Enjoying a red wine with Bob is Robert (Bob) Headland. Bob came along with Colin and Betty and had just docked in Lyttleton after returning from Antarctica. A delightful man, I found out the next day he is considered the worlds leading authority on Antarctica. The information below was taken off the website for Quark Expeditions: http://www.quarkexpeditions.com/

Robert Keith Headland
Bob Headland is a Senior Associate of the Scott Polar Research Institute, University of Cambridge. His principal interest is historical geography, specifically concerning human effects on polar regions. Bob is an adviser to several expeditionary organizations, departments of government, a Fellow of the Royal Geographical Society, and a member of the Institute for Historical Research of the University of London. His published works include books and numerous articles on his specializations. In 1984, he was decorated with the Polar Medal and is a member of both the Arctic Club and the Antarctic Club.
Bob is the historian aboard the Northeast Passage and Arctic Islands expeditions in the boreal summer of 2008.


Robin Judkins, founder of the Speights Coast to Coast Race, one of the fathers of Adventure Racing, artist and raconteur. An old friend of Bob's.



Robb with Bob and Ed. Pretty heady company at this function for the likes of me, but I guess life is about learning, meeting new people, and finding new paths to pursue. It was really a lovely evening. Bob's daughters Ruia and Aroha, and Ruia's partner Gavin providing an array of nibbles and a fine cook up, chops cooked perfectly!

Another interesting person there, whom left a bit before I was brave enough to get out my camera was Jamie, another person connected with through the blog. Jamie had just returned from China and was finishing up a stint as the director at the Arthur's Pass Outdoor Recreation Centre. He invited Tara and I to drive up into the mountains and spend a day or two with him at Arthur's Pass, one of the famous and historic South Island mountain areas. How could we say no?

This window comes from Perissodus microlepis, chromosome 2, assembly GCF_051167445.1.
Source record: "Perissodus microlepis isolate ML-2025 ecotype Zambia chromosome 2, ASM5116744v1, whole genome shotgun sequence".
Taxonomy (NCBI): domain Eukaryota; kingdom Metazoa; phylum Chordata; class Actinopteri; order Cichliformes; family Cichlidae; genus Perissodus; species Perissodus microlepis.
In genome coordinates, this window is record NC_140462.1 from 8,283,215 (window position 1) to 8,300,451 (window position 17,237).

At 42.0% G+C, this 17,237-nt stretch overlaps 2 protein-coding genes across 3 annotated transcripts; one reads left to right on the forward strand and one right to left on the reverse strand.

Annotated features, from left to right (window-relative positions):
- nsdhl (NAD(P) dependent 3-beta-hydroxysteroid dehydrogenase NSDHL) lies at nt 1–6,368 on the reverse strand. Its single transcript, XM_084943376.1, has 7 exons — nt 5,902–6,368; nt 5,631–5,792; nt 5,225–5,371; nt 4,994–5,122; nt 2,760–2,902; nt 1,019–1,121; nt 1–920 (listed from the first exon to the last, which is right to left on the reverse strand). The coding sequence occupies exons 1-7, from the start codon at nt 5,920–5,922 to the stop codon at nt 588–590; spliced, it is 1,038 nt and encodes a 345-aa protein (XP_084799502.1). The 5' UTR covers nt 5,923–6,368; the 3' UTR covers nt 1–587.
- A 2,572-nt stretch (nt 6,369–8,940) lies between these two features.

While the above photos are all in the Arthur's Pass area and taken along the road, they were not taken by me. For two reasons, one being that the whole day was either raining steadily or torrential so our view was very narrow, and secondly after doing a walk in the rain with Jamie up to the Devil's Punchbowl, pictured above, my camera completely malfunctioned. So the above photos were all supplied by Bob, and certainly give a taste of what the area is like. My goodness, the possibilities in those mountains is only limited by the imagination, and skill level.

Tara and I drove to the village and met Jamie. Jamie's parents Chris and Debbie run the information centre for the Department of Conservation and live right in the middle of the small village Arthur's Pass, population 40. They kindly offered us a place to stay, lit the fire, and left us to enjoy the rain, the shimmering white water falls forming on the steep hill sides, and a fine library to browse through. Eventually I had to get amongst this place, rain or no rain, and Jamie and I walked up to the Devil's Punchbowl, and hours walk or so. Any time spent in Nature is valuable to me, and judging by the smile on Jamie's face, to him as well. How cool to walk in the rain and get to know someone I have become connected with via this way and feel completely comfortable doing so. These moments are ones we recognize and grab onto, or let them slip away, and I am getting better and more intuitive at knowing when they are here. This was one.

Later, joined by Tara, Chris, and Debbie, we retired to the local, and only, pub - The Wobbly Kea, for a few libations and then returned to the house for a lovely dinner prepared by Debbie. Afterwards we enjoyed a fine evening around the fire, a robust discussion, laughter and stories, and a few wee drams as well! Tara tried Stone's Ginger Wine for the first time, and judging by the small amount left in the bottle at the end of the evening seemed to enjoy it. Chris and Debbie on our next trip through we will bring another bottle. The hospitality of our hosts was exceptional and a day and evening Tara and I will recall fondly.